Igor Oistrakh: violin genius gene
Igor Oistrakh was born in Odessa on April 27, 1931. “Violin gene” he inherited from his father – the great violinist David Oistrakh, whose music accompanied Igor’s life from the first days.
Interest in music and violin, musical education and education were mostly instilled by the father. David Oistrakh taught his son the violin at the Central School of Music, which Igor graduated in 1949. Thanks to Father Igor, I was lucky to meet personally the great composers Prokofiev and Shostakovich.
Of course, the unique game of David Oistrakh reinforced the inspiration of the young musician. According to the memoirs of Igor himself, the father “snapped the violin from the very morning, on the way to the bathroom, and from the dream played the most puzzling passages absolutely flawlessly”.
It was in a duet with David Oistrakh that the first serious performance of a young talented violinist took place. In 1947, Igor Oistrakh, accompanied by an orchestra on the stage of the House of Scientists, performed the Double Concerto by I.S. Baha. The public immediately warmly accepted the debutant.
From 1949 to 1955, Igor Oistrakh studied at the Moscow Conservatory on the violin class, where his teacher was still David Oistrakh. In 1958, under his leadership, Igor graduated from graduate school, after which he was accepted into the staff of the Moscow Conservatory and became a soloist with the Moscow Philharmonic Society.
The young violinist played a lot in a duet with his father, as well as with the orchestra under his direction. The duo of Igor and David Oystrains gave concerts, touring around the world. Their joint creative activity continued until the death of David Oistrakh in 1974.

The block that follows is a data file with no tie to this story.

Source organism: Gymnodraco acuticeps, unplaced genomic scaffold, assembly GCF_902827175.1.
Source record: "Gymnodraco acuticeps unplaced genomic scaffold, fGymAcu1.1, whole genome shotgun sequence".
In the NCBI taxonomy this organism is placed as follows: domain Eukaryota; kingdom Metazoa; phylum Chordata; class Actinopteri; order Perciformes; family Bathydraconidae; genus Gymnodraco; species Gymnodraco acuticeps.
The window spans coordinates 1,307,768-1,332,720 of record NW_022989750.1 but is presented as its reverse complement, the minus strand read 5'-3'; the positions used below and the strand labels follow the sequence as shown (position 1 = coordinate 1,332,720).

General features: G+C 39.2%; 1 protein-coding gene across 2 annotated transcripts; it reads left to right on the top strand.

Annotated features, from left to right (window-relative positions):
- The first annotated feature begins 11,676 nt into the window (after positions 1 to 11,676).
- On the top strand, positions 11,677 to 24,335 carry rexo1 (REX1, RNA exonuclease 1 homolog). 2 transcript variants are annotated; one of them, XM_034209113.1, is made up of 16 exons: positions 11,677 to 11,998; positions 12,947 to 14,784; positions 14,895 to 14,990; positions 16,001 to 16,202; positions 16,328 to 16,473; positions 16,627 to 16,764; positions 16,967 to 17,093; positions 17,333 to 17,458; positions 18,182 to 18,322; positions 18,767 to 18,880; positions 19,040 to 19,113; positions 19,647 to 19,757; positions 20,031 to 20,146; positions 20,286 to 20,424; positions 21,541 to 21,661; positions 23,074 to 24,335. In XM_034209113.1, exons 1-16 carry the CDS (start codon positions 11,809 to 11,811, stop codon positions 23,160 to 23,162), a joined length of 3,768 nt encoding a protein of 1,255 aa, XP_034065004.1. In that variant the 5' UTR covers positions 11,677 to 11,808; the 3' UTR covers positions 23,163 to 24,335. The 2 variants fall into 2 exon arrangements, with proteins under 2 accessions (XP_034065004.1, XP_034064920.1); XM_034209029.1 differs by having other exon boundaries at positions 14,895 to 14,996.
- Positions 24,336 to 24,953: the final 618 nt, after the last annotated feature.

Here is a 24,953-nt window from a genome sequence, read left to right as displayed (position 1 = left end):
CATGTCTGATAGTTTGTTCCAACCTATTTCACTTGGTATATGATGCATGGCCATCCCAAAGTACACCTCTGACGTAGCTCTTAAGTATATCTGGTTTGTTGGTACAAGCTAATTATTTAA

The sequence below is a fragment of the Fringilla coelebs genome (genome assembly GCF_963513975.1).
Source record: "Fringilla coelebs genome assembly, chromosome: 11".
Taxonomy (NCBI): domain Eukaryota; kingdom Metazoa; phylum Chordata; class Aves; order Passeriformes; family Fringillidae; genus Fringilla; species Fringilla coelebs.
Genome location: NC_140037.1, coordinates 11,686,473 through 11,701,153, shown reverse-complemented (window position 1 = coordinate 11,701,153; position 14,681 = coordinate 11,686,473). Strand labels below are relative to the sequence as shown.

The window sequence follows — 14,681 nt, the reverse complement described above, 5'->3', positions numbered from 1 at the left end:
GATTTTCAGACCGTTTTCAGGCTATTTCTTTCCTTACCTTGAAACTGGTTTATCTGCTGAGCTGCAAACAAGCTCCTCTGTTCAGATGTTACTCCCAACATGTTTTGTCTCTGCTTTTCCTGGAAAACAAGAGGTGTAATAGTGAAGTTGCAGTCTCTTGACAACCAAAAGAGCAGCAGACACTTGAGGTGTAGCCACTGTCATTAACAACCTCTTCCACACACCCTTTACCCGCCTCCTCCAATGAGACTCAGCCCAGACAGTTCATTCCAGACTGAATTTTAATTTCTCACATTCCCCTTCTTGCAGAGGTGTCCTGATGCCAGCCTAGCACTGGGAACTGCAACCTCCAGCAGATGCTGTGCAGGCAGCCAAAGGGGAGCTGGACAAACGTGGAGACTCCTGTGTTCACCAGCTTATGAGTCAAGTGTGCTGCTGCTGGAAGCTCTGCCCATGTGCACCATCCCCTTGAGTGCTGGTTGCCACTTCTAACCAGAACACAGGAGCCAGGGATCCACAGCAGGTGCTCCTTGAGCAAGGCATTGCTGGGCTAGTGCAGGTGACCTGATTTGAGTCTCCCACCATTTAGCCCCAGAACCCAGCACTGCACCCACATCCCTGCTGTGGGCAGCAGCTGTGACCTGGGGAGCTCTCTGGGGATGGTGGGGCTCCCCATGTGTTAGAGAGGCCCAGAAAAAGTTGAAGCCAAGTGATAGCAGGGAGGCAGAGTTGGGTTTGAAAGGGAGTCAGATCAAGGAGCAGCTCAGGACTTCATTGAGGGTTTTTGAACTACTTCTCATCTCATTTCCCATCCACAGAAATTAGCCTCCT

Igor Oistrakh won the first victory at an international competition while still a student – in 1949 in Budapest. And in 1952, he received the first prize at the Wieniawski International Violin Competition in Poznan. After this success, he made his debut in London, Paris, Leipzig and Vienna, and soon Igor Oistrakh became a world-famous artist.
The violinist himself recalls how, once after a concert in Paris, the French critic Clarendon published an article entitled “Igor is no longer the son of David Oistrakh.” Igor certainly absorbed his mastery from his father, but later managed to determine his individual creative style and conquer the world public. The characteristic features of his performance are an intellectual, prudent approach and realistic interpretations.
Another very important duet in the life of Igor Oistrakh was formed in 1960, when he married Natalia Zercalova. For more than half a century, they have performed together. This family duet is an honorary member of the Beethoven Society. In addition to Beethoven’s music, among their unique recordings are sonatas I.S. Bach for violin and harpsichord.
Igor Oistrakh was lucky to be the only Soviet violinist who performed with Beethoven’s great interpreter – conductor Otto Klemperer. After receiving the recordings of the sonatas of the duo Igor Oistrakh and Natalia Zertsalova, Klemperer wrote in a letter to Igor:
“I know you want ‘criticism’ – but it’s not. Your interpretation is beautiful and very authentic and completely convincing to me. I congratulate you and no less your wife, whom I find an absolutely equal partner. ”
Since 1968, Igor has been expanding his creative activity even more: he begins to perform as a conductor.
In 1989, Igor Oistrakh received the title of People’s Artist of the USSR.
He is also known as a teacher. From 1996 to 2010 he taught at the Royal Conservatory in Brussels.
The Violin Gene is uniquely transmitted in the third generation: Igor’s son and David’s grandson, Valery Oistrakh, is also a talented violin artist and teacher at the Brussels Conservatory.
Igor Oistrakh is a constant “violinist” in all spheres of life: as a son, husband and father, as an artist, conductor and teacher. Violin solo his whole life. Despite the fact that now Igor Oistrakh has moved away from concert and teaching activities, he admits that “the brain continues to play the violin”.